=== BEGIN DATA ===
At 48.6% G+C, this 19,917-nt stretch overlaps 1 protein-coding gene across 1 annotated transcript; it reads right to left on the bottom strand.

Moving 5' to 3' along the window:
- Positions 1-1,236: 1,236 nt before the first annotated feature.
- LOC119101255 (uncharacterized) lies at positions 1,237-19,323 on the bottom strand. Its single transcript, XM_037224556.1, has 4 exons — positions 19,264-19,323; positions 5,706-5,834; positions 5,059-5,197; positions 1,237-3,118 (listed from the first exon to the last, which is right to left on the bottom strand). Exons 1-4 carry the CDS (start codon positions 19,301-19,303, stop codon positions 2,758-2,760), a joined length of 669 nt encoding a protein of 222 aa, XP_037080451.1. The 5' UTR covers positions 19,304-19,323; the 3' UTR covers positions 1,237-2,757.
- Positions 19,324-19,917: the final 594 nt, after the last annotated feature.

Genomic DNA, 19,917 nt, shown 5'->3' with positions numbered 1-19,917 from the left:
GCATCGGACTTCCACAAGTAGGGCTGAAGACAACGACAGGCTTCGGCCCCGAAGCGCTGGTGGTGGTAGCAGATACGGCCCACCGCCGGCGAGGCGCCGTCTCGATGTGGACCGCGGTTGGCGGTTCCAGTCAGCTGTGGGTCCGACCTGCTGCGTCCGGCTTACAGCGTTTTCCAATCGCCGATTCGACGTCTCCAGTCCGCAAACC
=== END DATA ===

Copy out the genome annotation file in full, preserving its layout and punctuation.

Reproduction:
At 48.6% G+C, this 19,917-nt stretch overlaps 1 protein-coding gene across 1 annotated transcript; it reads right to left on the bottom strand.

Moving 5' to 3' along the window:
- Positions 1-1,236: 1,236 nt before the first annotated feature.
- LOC119101255 (uncharacterized) lies at positions 1,237-19,323 on the bottom strand. Its single transcript, XM_037224556.1, has 4 exons — positions 19,264-19,323; positions 5,706-5,834; positions 5,059-5,197; positions 1,237-3,118 (listed from the first exon to the last, which is right to left on the bottom strand). Exons 1-4 carry the CDS (start codon positions 19,301-19,303, stop codon positions 2,758-2,760), a joined length of 669 nt encoding a protein of 222 aa, XP_037080451.1. The 5' UTR covers positions 19,304-19,323; the 3' UTR covers positions 1,237-2,757.
- Positions 19,324-19,917: the final 594 nt, after the last annotated feature.

Genomic DNA, 19,917 nt, shown 5'->3' with positions numbered 1-19,917 from the left:
GCATCGGACTTCCACAAGTAGGGCTGAAGACAACGACAGGCTTCGGCCCCGAAGCGCTGGTGGTGGTAGCAGATACGGCCCACCGCCGGCGAGGCGCCGTCTCGATGTGGACCGCGGTTGGCGGTTCCAGTCAGCTGTGGGTCCGACCTGCTGCGTCCGGCTTACAGCGTTTTCCAATCGCCGATTCGACGTCTCCAGTCCGCAAACC